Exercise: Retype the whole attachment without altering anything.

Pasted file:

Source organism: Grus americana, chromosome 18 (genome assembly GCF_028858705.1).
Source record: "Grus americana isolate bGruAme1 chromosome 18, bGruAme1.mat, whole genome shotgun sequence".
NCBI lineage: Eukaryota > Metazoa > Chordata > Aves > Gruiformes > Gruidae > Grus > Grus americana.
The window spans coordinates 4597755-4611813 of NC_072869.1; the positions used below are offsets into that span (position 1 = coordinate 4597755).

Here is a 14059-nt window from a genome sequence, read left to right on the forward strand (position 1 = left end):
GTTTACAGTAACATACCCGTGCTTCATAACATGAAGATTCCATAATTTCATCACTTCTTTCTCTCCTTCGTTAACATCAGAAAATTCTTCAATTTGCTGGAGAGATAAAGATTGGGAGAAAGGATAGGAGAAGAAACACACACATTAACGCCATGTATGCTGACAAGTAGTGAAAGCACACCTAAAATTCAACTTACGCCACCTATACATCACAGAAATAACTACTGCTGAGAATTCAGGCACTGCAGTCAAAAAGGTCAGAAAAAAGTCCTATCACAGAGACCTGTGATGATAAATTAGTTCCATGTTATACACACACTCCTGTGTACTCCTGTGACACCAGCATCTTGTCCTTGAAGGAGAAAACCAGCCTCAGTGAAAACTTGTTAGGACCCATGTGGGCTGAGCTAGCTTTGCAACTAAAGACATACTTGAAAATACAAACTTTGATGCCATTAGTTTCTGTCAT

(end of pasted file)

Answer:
Source organism: Grus americana, chromosome 18 (genome assembly GCF_028858705.1).
Source record: "Grus americana isolate bGruAme1 chromosome 18, bGruAme1.mat, whole genome shotgun sequence".
NCBI lineage: Eukaryota > Metazoa > Chordata > Aves > Gruiformes > Gruidae > Grus > Grus americana.
The window spans coordinates 4597755-4611813 of NC_072869.1; the positions used below are offsets into that span (position 1 = coordinate 4597755).

Here is a 14059-nt window from a genome sequence, read left to right on the forward strand (position 1 = left end):
GTTTACAGTAACATACCCGTGCTTCATAACATGAAGATTCCATAATTTCATCACTTCTTTCTCTCCTTCGTTAACATCAGAAAATTCTTCAATTTGCTGGAGAGATAAAGATTGGGAGAAAGGATAGGAGAAGAAACACACACATTAACGCCATGTATGCTGACAAGTAGTGAAAGCACACCTAAAATTCAACTTACGCCACCTATACATCACAGAAATAACTACTGCTGAGAATTCAGGCACTGCAGTCAAAAAGGTCAGAAAAAAGTCCTATCACAGAGACCTGTGATGATAAATTAGTTCCATGTTATACACACACTCCTGTGTACTCCTGTGACACCAGCATCTTGTCCTTGAAGGAGAAAACCAGCCTCAGTGAAAACTTGTTAGGACCCATGTGGGCTGAGCTAGCTTTGCAACTAAAGACATACTTGAAAATACAAACTTTGATGCCATTAGTTTCTGTCAT